Roger Smith, 'Vulliamy Clock Numbering', Antiquarian Horology, Vol.XXI, No.5, Autumn 1994, pp.427-429
D. Roberts, English Precision Pendulum Clocks, Atglen, 2003
C. Jagger, Royal Clocks, The British Monarchy and its Timekeepers, London, 1983
The elegant design of this clock, with its arched case with triple brass-lined pads and enamel chapter discs to the dial, may be seen on a number of other Vulliamy table clocks. These include: an ebonised three train table in the Royal Collection and illustrated in C. Jagger, (p.90, fig.124); a mahogany striking table clock, No.691 sold Christie's London, Important Clocks, Watches and Marine Chronometers, 9 June 1999, lot 44; a mahogany quarter striking table clock No.546 with Royal provenance sold Phillips London, Clocks and Watches, 26 June 2001; and a mahogany quarter striking table clock, No.540 with Royal provenance sold Bonhams, London, Fine Clocks, Scientific Instruments and Barometers, 28 May 2002, lot 198.
Benjamin Lewis Vulliamy was the third generation in his family's clockmaking firm and became clockmaker to King George III and his son, the Prince Regent, later King George IV. Both his father, Benjamin and his grandfather, Justin also held the Royal Warrant serving as clockmakers to Kings George II and III. Benjamin Lewis entered the business at an early age and was employed in helping with the alterations being made to Carlton House in the early 19th Century. His Royal connections gave him entry into the Palace and other important buildings where he extended and maintained the Royal collection of clocks. He was also employed as purchasing agent in the acquisition of fine art and acted as a foreman and clerk of works. His influence and involvement in this range of operations earned him the nickname 'The Prince's furniture man'. Benjamin Lewis also supplied the government buildings with many clocks, always of the highest quality and usually bore the Royal cipher and were dated. He later became interested in turret clocks and supplied a replacement for the one by Knibb at Windsor Castle. He hoped to win the contract for the great clock at Westminster Palace but lost out to Edward Dent. He became Free of the Clockmakers Company in 1809 and was Master five times.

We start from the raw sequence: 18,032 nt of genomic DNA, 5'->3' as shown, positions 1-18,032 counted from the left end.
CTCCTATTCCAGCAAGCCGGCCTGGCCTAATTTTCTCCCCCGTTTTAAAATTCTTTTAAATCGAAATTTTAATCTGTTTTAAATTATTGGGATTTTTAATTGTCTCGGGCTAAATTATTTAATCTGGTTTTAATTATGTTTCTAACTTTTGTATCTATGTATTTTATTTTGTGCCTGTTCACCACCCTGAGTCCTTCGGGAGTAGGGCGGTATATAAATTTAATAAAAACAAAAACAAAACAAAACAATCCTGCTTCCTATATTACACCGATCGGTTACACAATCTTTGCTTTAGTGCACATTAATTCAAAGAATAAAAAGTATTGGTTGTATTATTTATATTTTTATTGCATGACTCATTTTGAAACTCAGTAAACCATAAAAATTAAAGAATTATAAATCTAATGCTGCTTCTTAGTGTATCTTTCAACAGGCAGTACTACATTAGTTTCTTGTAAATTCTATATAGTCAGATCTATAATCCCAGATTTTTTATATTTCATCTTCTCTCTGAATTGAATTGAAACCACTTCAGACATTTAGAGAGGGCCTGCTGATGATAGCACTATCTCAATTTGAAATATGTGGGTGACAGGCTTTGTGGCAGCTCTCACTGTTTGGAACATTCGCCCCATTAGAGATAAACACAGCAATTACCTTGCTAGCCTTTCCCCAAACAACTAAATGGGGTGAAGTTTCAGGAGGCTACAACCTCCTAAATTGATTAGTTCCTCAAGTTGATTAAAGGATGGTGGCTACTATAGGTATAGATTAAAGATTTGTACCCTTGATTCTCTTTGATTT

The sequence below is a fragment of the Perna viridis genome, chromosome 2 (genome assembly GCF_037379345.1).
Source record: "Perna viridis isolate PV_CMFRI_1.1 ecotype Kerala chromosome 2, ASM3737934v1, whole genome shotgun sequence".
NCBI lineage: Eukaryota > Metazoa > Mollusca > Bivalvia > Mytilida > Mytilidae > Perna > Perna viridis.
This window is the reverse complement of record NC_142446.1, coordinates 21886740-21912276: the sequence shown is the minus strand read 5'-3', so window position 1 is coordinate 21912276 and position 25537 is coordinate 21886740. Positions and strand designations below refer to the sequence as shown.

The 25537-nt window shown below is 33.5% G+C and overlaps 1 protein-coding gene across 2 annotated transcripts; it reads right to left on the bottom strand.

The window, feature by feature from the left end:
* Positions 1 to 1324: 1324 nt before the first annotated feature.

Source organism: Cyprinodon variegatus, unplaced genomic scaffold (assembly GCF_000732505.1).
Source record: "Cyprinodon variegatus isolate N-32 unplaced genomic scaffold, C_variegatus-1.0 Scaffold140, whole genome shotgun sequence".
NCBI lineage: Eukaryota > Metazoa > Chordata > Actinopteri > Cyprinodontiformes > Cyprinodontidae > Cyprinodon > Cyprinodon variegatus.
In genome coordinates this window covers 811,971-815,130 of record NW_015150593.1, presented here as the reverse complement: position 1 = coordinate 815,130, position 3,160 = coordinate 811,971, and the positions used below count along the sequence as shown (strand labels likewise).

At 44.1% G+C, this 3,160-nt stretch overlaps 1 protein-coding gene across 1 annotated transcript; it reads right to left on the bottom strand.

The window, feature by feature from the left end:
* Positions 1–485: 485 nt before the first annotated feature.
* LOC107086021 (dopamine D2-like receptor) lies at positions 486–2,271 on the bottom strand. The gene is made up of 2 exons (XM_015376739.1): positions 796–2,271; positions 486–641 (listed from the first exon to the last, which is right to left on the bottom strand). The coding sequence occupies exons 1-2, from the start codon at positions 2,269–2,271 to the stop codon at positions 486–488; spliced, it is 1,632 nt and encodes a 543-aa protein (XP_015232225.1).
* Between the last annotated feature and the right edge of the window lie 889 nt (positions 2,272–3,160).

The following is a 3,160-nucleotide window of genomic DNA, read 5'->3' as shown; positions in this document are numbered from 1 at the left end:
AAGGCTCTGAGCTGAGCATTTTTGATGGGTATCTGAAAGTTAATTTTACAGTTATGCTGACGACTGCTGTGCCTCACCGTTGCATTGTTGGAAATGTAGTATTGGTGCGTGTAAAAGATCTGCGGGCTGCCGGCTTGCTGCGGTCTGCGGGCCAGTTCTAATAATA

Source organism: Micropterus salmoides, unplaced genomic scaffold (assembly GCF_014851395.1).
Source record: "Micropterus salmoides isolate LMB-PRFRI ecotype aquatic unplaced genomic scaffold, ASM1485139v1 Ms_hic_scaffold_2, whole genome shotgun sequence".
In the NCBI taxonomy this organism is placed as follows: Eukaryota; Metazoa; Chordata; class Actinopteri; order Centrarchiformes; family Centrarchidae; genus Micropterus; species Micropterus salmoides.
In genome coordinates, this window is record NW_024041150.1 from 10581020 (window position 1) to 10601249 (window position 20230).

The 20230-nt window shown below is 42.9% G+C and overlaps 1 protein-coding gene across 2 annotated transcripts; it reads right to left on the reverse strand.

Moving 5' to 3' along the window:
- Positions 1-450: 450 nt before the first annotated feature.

The numbering system used on Vulliamy clocks was introduced by Benjamin Vulliamy in 1788 and was continued by his son Benjamin Lewis. The Vulliamy firm kept ledgers which contain comprehensive details of the process involved in the creation of the clocks, including the time taken to make the individual elements, the outside suppliers and the purchasers. Although many of the records have been lost, the ledgers which relate for the years 1797 to 1806 and 1820 to 1831 have survived and are in the possession of the British Horological Institute. In researching the system ('Vulliamy Clock Numbering'), Antiquarian Horology, Vol.XXI, No.5, Autumn 1994, pp.427-429), Roger Smith has used the surviving data to compile a graph from which unrecorded clocks can be fairly accurately dated. Using this information the present clock No. 611 would appear to date from just after 1815.